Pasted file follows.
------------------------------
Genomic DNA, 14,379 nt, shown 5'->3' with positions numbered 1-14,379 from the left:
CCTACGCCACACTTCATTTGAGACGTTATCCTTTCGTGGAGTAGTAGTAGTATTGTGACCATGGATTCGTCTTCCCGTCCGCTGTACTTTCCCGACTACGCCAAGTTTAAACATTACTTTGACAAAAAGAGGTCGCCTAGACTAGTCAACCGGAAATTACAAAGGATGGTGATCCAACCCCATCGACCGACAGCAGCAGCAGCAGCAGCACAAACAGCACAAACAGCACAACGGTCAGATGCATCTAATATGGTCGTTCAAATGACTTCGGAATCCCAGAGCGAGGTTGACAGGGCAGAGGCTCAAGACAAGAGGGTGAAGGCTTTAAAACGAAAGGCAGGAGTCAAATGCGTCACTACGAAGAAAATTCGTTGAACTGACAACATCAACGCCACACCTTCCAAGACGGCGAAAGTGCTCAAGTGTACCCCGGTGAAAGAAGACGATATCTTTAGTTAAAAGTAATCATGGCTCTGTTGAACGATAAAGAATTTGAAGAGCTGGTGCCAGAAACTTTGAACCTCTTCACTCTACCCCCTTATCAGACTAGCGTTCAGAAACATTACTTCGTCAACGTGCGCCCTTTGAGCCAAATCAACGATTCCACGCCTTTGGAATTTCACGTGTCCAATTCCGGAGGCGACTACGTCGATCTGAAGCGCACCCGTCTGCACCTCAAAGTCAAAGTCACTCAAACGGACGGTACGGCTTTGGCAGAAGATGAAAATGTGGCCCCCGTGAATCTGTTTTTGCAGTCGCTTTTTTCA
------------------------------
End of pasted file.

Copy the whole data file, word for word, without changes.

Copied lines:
Genomic DNA, 14,379 nt, shown 5'->3' with positions numbered 1-14,379 from the left:
CCTACGCCACACTTCATTTGAGACGTTATCCTTTCGTGGAGTAGTAGTAGTATTGTGACCATGGATTCGTCTTCCCGTCCGCTGTACTTTCCCGACTACGCCAAGTTTAAACATTACTTTGACAAAAAGAGGTCGCCTAGACTAGTCAACCGGAAATTACAAAGGATGGTGATCCAACCCCATCGACCGACAGCAGCAGCAGCAGCAGCACAAACAGCACAAACAGCACAACGGTCAGATGCATCTAATATGGTCGTTCAAATGACTTCGGAATCCCAGAGCGAGGTTGACAGGGCAGAGGCTCAAGACAAGAGGGTGAAGGCTTTAAAACGAAAGGCAGGAGTCAAATGCGTCACTACGAAGAAAATTCGTTGAACTGACAACATCAACGCCACACCTTCCAAGACGGCGAAAGTGCTCAAGTGTACCCCGGTGAAAGAAGACGATATCTTTAGTTAAAAGTAATCATGGCTCTGTTGAACGATAAAGAATTTGAAGAGCTGGTGCCAGAAACTTTGAACCTCTTCACTCTACCCCCTTATCAGACTAGCGTTCAGAAACATTACTTCGTCAACGTGCGCCCTTTGAGCCAAATCAACGATTCCACGCCTTTGGAATTTCACGTGTCCAATTCCGGAGGCGACTACGTCGATCTGAAGCGCACCCGTCTGCACCTCAAAGTCAAAGTCACTCAAACGGACGGTACGGCTTTGGCAGAAGATGAAAATGTGGCCCCCGTGAATCTGTTTTTGCAGTCGCTTTTTTCA